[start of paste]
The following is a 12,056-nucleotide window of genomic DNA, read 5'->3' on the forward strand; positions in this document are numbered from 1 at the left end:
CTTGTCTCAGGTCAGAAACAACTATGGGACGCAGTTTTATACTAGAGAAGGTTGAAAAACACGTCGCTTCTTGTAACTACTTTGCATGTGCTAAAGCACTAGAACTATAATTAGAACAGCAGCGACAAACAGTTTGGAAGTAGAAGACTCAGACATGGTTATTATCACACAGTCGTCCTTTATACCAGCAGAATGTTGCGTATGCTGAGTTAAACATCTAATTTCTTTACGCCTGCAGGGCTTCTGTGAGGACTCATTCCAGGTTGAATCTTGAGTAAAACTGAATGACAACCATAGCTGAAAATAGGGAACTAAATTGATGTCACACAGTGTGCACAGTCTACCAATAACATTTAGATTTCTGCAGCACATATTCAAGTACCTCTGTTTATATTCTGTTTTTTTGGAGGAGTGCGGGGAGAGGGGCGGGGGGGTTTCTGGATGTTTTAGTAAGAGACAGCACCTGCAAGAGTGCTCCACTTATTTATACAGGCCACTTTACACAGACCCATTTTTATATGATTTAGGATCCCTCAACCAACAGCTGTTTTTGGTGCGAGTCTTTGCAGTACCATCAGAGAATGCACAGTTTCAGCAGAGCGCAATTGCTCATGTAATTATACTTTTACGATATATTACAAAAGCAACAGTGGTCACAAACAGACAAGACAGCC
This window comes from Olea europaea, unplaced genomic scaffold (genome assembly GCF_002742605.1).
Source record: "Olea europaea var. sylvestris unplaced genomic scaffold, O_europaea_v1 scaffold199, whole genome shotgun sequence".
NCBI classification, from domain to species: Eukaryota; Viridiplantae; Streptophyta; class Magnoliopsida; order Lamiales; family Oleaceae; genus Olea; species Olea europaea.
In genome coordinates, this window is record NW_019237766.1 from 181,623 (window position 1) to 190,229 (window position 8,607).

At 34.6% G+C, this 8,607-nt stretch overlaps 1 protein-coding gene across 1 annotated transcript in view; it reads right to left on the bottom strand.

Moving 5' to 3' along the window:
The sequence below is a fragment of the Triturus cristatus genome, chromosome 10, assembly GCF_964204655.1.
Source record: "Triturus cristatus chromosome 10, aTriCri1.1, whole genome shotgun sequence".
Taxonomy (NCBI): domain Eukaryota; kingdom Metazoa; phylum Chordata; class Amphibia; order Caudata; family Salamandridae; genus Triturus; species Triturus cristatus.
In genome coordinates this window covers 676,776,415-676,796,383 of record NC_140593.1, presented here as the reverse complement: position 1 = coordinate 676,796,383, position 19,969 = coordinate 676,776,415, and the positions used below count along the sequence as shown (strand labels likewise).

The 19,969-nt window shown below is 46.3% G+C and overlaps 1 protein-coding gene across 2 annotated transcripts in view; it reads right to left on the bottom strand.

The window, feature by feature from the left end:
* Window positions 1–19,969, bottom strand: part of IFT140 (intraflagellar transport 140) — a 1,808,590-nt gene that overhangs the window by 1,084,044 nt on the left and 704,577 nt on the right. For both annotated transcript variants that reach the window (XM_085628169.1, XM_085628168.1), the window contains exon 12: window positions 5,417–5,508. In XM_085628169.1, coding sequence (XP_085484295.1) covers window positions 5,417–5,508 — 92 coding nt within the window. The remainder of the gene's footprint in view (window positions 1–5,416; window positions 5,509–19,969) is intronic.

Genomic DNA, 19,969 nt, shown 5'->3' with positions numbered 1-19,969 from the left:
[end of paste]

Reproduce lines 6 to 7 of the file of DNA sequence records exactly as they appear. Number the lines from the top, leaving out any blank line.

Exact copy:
In genome coordinates, this window is record NW_019237766.1 from 181,623 (window position 1) to 190,229 (window position 8,607).

At 34.6% G+C, this 8,607-nt stretch overlaps 1 protein-coding gene across 1 annotated transcript in view; it reads right to left on the bottom strand.